Sometimes defensemen don’t even have to look back. When the puck gets past them, they know the outcome. For blueliners fortunate enough to play in front of quality goaltending, they know their netminder has their back. A mistake won’t end up in the back of the net. For everyone else, confidence is delicate. A turnover on their own blueline can quickly turn into a goal. Suddenly, everyone is playing tight.
Ryan McDonagh and Dan Girardi have had the luxury of playing in front of one of the best goaltenders in the world in Henrik Lundqvist. The top Blueshirt pairing consistently have matched up against opposing teams best forwards. They consume the most ice time of the defense corp. And as Lundqvist’s success has gone, so it has for number 27 and 5 in blue.
When examining goaltender performance in relation to defense statistically, it becomes a little chicken-and-the-egg. Are the goaltender’s poor numbers a result of bad defense? Or is bad goaltending bringing down the play of the defensemen?
Anyone who has played on the back-end knows that having confidence in your keeper is important. I believe that players respond differently when they feel like they have a safety net behind them in goal. That being said, how a Rangers team, and particularly a top pairing like McDonagh and Girardi, would lose confidence so quickly in a goalie who has given them so much success is hard to understand. I don’t think that is the case, but it is still interesting to consider when looking at their performance in front of Lundqvist versus the back-up.
To compare the defensive performance of the Rangers’ most used defensemen over the past three years, I focused on the time they spent on the ice with Henrik Lundqvist versus the back-up. I used goals allowed per 20 minutes in 5v5 situations as the metric. The graph below illustrates the difference in 5v5 GA20 for each blueliner when playing in front of Lundqvist versus the back-up. For example, Marc Staal has been on the ice for 0.589 less goals per 20 minutes when playing in front of Lundqvist compared to playing in front of Talbot this season.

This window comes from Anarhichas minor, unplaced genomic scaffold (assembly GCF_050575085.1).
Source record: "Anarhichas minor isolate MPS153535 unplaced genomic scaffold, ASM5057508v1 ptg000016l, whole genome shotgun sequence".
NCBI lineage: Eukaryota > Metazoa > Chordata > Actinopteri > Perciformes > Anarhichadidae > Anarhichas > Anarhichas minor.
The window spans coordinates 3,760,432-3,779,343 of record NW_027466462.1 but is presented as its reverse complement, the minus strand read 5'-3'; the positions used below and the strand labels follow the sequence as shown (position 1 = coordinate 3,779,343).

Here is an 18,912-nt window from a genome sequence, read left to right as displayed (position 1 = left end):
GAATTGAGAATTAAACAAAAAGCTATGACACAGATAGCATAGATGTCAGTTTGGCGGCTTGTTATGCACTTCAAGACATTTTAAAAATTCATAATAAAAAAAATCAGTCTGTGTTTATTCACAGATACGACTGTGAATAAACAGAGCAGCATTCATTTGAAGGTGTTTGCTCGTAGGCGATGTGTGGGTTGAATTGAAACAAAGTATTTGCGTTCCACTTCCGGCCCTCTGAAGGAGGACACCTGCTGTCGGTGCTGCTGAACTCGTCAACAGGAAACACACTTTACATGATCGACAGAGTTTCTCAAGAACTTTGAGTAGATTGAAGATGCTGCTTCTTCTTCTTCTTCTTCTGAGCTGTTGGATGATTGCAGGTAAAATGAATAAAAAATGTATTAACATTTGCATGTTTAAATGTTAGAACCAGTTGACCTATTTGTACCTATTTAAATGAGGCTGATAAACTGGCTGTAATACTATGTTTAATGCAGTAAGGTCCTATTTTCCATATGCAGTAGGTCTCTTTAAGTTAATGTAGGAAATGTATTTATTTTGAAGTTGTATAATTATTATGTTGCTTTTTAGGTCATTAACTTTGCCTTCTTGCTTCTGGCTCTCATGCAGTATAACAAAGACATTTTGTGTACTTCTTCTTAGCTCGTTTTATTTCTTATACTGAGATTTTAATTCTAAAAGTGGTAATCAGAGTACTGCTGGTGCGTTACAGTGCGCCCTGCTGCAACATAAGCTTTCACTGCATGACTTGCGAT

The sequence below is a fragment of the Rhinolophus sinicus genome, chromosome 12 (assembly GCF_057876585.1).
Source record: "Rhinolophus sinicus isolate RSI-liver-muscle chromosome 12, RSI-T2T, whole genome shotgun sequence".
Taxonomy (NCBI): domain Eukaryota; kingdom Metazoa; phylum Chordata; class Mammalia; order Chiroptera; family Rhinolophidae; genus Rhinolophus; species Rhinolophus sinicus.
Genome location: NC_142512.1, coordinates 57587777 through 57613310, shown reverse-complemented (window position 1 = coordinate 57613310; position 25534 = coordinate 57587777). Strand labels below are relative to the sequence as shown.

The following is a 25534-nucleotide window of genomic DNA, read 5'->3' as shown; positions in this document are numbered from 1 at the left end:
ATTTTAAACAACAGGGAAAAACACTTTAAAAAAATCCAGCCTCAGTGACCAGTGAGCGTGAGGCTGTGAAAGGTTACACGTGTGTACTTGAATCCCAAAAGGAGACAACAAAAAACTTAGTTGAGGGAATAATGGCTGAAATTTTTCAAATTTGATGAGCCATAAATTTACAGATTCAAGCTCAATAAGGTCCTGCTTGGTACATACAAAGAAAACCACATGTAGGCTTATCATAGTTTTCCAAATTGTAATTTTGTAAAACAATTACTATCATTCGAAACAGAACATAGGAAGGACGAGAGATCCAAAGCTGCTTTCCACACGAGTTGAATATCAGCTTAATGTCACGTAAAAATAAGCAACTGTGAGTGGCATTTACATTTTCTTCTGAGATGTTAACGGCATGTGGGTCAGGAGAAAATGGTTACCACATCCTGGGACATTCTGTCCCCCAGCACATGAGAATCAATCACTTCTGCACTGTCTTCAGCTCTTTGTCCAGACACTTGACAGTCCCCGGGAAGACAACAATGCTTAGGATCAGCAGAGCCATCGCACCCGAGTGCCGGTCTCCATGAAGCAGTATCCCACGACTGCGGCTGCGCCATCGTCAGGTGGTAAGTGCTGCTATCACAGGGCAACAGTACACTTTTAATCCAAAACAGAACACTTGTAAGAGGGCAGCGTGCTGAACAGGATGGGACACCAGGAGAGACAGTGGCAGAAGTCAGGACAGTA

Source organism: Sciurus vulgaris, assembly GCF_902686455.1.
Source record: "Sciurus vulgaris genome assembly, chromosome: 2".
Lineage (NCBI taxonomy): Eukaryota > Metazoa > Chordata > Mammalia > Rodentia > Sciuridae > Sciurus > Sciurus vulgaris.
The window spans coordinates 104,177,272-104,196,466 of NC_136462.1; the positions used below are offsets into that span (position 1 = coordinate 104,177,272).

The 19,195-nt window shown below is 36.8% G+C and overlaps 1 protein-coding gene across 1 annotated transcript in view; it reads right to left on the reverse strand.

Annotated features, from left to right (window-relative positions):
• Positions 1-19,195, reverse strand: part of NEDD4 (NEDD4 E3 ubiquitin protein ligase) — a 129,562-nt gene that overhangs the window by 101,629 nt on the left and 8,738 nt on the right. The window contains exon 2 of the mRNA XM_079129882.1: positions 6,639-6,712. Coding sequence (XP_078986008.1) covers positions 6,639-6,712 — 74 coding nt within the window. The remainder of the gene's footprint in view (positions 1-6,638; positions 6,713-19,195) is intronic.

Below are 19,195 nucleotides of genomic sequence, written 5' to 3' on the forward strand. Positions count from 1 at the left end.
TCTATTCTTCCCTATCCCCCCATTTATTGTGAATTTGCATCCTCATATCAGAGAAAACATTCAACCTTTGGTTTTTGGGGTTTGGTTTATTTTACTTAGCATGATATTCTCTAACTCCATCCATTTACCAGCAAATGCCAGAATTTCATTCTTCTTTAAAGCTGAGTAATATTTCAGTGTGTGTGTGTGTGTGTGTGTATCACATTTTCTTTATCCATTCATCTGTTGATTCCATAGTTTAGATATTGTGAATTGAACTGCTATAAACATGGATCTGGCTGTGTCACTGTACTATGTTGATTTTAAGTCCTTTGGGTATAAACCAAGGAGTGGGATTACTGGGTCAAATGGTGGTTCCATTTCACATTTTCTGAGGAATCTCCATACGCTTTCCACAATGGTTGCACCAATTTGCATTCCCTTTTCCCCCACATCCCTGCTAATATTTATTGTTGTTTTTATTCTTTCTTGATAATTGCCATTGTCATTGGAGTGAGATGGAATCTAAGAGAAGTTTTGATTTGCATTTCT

The 2012-13 numbers are skewed a bit since the lockout created very few opportunities for anyone outside of Henrik to play, but the trend over the three seasons is still apparent. In 2011-12, all five mainstay defensemen had better 5v5 GA20 numbers playing in front of the King than the back-up. In 2012-13, the top pairing of Girardi and McDonagh, which is the key duo since they play the toughest opponents and see the most ice time, played significantly better in front of Henrik. This season, the opposite is true. Girardi and McDonagh are on the ice for less goals allowed per 20 minutes when they play in front of Talbot.
How can we explain the difference in Girardi and McDonagh’s on ice goals against numbers? As the table below confirms, more 5v5 goals per 20 minutes are being scored with the Rangers top d-pairing on the ice this season than last year. What is also interesting is the difference in corsi percentage between the two seasons. If McDonagh and Girardi are playing the same top minutes, facing the same tough opponents, a remaining difference this season could be the amount of time they spend defending the goal. Put simply, when McDonagh and Girardi were on the ice in games Lundqvist played last season, the Rangers, as a team, were more often attacking their opponent with greater shot attempts for than against. This season, opponents are outchancing the Rangers, and perhaps, as a result, more goals are being scored.
Whether it is a difference in the number of blocked shots or shot distance (as I examined in a previous article) or the play of the defenseman, the point is that no matter what statistic is used, the Rangers are not getting the world-class goaltending that their fans are used to seeing. The chicken-and-the-egg debate can decide if it is a result of the actual goaltending or the defensive play or some combination (as is always the case). But one final chart below demonstrates that across the board, with the exception of Staal, the Rangers defense is on the ice for more goals allowed per 20 minutes this season than in any of the previous two seasons.
Goaltending in the NHL is about consistency. As is play from the blueline. If Henrik is going to take an avalanche of blame for his play this season, the extreme regression of shutdown pairing Girardi and McDonagh’s on-ice goals against numbers must be considered as well. Cam Talbot may be the hot goalie this week, but playing in front of Henrik Lundqvist is a luxury that the Rangers should never forget.